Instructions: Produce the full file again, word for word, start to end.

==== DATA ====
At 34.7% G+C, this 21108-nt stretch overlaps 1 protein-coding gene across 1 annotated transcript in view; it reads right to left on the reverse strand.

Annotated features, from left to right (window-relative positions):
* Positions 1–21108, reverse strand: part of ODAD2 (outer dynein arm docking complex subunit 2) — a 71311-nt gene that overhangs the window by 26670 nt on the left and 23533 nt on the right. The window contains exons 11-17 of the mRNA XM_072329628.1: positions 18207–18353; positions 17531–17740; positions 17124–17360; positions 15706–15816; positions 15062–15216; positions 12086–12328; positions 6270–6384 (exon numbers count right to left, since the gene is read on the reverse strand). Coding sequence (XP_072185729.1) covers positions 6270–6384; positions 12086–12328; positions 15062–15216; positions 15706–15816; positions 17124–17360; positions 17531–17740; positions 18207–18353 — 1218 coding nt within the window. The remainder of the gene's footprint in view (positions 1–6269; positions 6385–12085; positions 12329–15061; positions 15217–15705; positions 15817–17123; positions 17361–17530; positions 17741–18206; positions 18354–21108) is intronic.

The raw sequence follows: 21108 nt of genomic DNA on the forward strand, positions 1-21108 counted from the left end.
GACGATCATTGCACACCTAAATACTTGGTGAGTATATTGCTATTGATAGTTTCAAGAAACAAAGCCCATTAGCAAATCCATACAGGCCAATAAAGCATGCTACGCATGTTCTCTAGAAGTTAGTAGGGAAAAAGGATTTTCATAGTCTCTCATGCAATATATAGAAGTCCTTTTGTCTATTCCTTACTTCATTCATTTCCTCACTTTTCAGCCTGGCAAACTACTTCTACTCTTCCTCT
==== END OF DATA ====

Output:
At 34.7% G+C, this 21108-nt stretch overlaps 1 protein-coding gene across 1 annotated transcript in view; it reads right to left on the reverse strand.

Annotated features, from left to right (window-relative positions):
* Positions 1–21108, reverse strand: part of ODAD2 (outer dynein arm docking complex subunit 2) — a 71311-nt gene that overhangs the window by 26670 nt on the left and 23533 nt on the right. The window contains exons 11-17 of the mRNA XM_072329628.1: positions 18207–18353; positions 17531–17740; positions 17124–17360; positions 15706–15816; positions 15062–15216; positions 12086–12328; positions 6270–6384 (exon numbers count right to left, since the gene is read on the reverse strand). Coding sequence (XP_072185729.1) covers positions 6270–6384; positions 12086–12328; positions 15062–15216; positions 15706–15816; positions 17124–17360; positions 17531–17740; positions 18207–18353 — 1218 coding nt within the window. The remainder of the gene's footprint in view (positions 1–6269; positions 6385–12085; positions 12329–15061; positions 15217–15705; positions 15817–17123; positions 17361–17530; positions 17741–18206; positions 18354–21108) is intronic.

The raw sequence follows: 21108 nt of genomic DNA on the forward strand, positions 1-21108 counted from the left end.
GACGATCATTGCACACCTAAATACTTGGTGAGTATATTGCTATTGATAGTTTCAAGAAACAAAGCCCATTAGCAAATCCATACAGGCCAATAAAGCATGCTACGCATGTTCTCTAGAAGTTAGTAGGGAAAAAGGATTTTCATAGTCTCTCATGCAATATATAGAAGTCCTTTTGTCTATTCCTTACTTCATTCATTTCCTCACTTTTCAGCCTGGCAAACTACTTCTACTCTTCCTCT